Red Mountain is the prominent summit rising directly south and east of the small southern Arizona town of Patagonia, about 25 miles northeast of Nogales. The mountain has an attractive pointed summit and not surprisingly, houses a Coronado Forest Service lookout tower (and the usual mix of communications towers). The peak is heavily forested in juniper and mountain oak, woody shrubs and grasses. The foliage is thick but not tall; you have good views over the countryside for virtually the entire hike. On the south-facing slopes, there is less foliage and more exposed rock and cliff bands, including some very interesting formations. Much of it is red, pink and orange in color, which presumably was the inspiration for this peak's name. The summit has an elevation of 6,373 feet with a prominence of 1,398 feet, while the usual hiking route will entail about 2,000 feet of gain.
This region of Arizona, including Patagonia and the nearby towns of Sonoita and Elgin, is located in a moderately elevated valley hemmed in by the gigantic Mount Wrightson to the north and the Patagonia Range (which includes Red) to the south. The weather here is not as severe as it is in the lower deserts and has spawned a few vineyards and wineries. Patagonia and Sonoita are both small (about 1,000 people each) and feature a nice blend of ranching, wineries, curio shops, museums and art galleries. This is definitely an area to spend some time exploring in between your big hikes. Summers can get warm, and snow does fall in winter, but conditions are usually amenable for a hike most of the year. If you insist on a summer hike, get an early start.
Patagonia Town Website
Sonoita Town Website
Red Mountain from Harshaw Road
Patagonia is about 25 miles northeast of Nogales along State Route AZ-82. It can also be reached by Interstate-10 east of Tucson, following State Route AZ-83 south to Sonoita, then another 12 miles or so to Patagonia. From either direction, this is a very scenic loop.
On the east edge of Patagonia, turn south onto Harshaw Road (signed) and follow it south and east out of town as it enters the Coronado National Forest. Big Red Mountain is plainly visible above you for much of the drive. 4.7 miles from the main highway, look for a small side road on your right (FR-4649), which is not well-signed (the only sign as of Oct 2010 was the usual warning about smuggling activity). Ease onto this road. Small cars must park early. High clearance will be needed as the road runs in and out of a creek a few times, with some steep parts. Rumble upward toward the peak as far as you feel comfortable. Some parking areas are found along the way down low. You could conceivably drive to the top but the road would require 4-wheel drive. I was able to get up onto a flattish bench of land and park in a clearing with a fire ring, about a mile in from Harshaw Road. I needed 4wd to get past one very eroded section of the road.
There is none.
Lookout atop Red
There are free ad-hoc pullouts along Harshaw Road and along FR-4649. Note that there are many private in-holdings in this area, so be sure you aren't camping on someone's private property.
Patagonia had a hotel, the Stage Stop Inn, but as of 2010 it is closed and I am not sure if it's being refurbished, or closed for good. There are no basic hotels in Patagonia or Sonoita. It's either camp for free, or pay big bucks for a bed and breakfast in town.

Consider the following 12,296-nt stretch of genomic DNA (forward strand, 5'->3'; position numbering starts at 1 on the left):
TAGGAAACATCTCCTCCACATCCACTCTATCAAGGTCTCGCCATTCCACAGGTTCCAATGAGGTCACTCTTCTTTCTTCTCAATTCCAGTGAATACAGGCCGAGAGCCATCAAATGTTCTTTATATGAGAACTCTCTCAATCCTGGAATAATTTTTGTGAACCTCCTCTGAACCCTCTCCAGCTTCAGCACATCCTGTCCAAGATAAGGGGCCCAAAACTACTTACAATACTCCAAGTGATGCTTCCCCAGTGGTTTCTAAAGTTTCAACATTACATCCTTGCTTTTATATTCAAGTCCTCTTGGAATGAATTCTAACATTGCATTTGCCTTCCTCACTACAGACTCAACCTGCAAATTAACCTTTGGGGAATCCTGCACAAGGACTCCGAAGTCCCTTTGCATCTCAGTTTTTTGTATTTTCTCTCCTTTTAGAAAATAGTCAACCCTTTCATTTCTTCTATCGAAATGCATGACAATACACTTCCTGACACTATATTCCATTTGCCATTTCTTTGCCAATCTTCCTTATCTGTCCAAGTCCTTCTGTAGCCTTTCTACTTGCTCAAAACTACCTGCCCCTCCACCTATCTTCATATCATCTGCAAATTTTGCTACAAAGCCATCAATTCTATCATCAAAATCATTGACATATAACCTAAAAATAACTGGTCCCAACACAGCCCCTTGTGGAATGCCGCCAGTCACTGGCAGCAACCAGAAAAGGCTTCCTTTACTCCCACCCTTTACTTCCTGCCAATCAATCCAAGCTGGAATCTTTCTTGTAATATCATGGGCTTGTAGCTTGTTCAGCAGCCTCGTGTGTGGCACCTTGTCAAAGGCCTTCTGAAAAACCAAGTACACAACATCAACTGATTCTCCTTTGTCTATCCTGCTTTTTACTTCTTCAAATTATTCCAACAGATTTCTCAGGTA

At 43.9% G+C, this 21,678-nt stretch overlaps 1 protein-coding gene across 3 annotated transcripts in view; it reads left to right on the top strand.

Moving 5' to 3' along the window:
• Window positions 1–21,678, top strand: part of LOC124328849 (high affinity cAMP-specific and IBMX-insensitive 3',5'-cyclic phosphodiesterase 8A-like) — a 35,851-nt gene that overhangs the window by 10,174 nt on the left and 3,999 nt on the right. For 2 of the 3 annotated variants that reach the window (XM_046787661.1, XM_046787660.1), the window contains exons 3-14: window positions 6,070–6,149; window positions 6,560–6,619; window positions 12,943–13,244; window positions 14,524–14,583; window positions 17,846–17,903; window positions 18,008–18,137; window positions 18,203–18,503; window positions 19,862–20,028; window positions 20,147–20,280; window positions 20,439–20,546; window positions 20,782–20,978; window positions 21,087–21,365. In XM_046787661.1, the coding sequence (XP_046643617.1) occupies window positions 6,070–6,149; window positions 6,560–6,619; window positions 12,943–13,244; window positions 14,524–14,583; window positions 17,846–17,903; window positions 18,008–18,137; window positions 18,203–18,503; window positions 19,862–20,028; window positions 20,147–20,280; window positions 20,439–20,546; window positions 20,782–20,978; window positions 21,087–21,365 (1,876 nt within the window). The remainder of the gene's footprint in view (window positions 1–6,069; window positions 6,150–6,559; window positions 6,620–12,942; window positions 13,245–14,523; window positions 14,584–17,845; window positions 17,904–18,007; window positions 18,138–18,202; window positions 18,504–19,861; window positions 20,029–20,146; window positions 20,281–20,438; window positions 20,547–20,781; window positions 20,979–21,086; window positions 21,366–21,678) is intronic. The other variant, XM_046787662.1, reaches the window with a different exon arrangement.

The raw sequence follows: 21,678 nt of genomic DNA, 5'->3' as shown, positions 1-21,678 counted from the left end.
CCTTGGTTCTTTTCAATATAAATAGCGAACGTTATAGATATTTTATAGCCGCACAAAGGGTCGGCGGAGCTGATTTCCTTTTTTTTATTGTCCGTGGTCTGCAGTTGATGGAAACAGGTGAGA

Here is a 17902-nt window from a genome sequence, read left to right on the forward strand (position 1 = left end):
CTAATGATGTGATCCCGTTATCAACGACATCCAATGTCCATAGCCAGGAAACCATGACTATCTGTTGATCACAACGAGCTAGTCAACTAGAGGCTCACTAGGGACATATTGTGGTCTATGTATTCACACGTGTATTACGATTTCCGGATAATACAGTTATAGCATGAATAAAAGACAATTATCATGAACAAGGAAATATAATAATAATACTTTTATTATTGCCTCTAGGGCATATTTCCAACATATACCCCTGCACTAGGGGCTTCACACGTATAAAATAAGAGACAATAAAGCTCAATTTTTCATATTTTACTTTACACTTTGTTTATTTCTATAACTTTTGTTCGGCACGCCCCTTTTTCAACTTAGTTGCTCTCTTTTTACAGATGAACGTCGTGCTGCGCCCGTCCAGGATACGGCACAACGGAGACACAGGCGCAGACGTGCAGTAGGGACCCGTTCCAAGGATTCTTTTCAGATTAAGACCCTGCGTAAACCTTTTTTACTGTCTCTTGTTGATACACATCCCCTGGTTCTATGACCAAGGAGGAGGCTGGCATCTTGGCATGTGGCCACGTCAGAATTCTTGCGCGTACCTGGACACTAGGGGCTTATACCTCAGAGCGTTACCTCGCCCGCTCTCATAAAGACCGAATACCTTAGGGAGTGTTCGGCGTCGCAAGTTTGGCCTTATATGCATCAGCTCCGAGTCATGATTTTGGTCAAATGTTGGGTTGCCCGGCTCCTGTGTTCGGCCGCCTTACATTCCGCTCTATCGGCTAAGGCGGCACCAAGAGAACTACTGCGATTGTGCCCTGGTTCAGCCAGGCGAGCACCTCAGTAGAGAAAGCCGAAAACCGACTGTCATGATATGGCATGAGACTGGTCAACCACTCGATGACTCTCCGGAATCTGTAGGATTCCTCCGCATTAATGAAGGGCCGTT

Beyond Harshaw Road
While in the area, I strongly recommend the loop drive south along Harshaw Road (it will become graded dirt a few miles south of Red) down into the San Rafael Valley and to the Mexican border at the town of Lochiel. The scenerey is utterly gorgeous and is one of Arizona's best kept secrets. There are old ghost towns along the way (Harshaw, Duquesne), a monument to Fray Marcos de Niza, who was the first European to set foot in what would become Arizona in 1539, and miles of elevated grassy valleys and mountain views. The motion picture Oklahoma!
was filmed here in the 1950s.
Our San Rafael trip, 2004
You can loop east toward the Huachuca Range, then catch AZ-83 at Parker Lake and come back to Patagonia via the town of Elgin.
Being so close to the border, you should be aware of the usual border issues. However, this area is crawling with Border Patrol vehicles. Don't be surprised to be stopped by one. Use normal precautions and a sense of awareness and you'll be fine.
Southeast view from summit, with San Rafael Valley and the Huachuca Range
You'll likely park lower down and start from the flats below the peak. Just follow the forest service road to the top. It surmounts a pass about halfway up, traverses to the north of a sub-summit then south of the peak istelf, coming to a saddle west of Red Mountain. Turn right and drop about 100 feet to a lowpoint, then continue up to the top. A gate blocks vehicle access to the top, but hikers are free to pass.
Given the numerous switchbacks and my time and rate, I reckon the one-way distance to be about 3 miles and 2,000 feet of gross gain. Add about a mile each way and another 200 feet of gain of you start from Harshaw Road.
I did this hike in October 2010. It was still warm (90s when I returned to my truck) and very buggy. When it's cooler, this could be a very nice winter hike.
Coronado National Forest Home Page
External LinksTrip Report, www.surgent.net 10-10-10
Mount Wrightson and Patagonia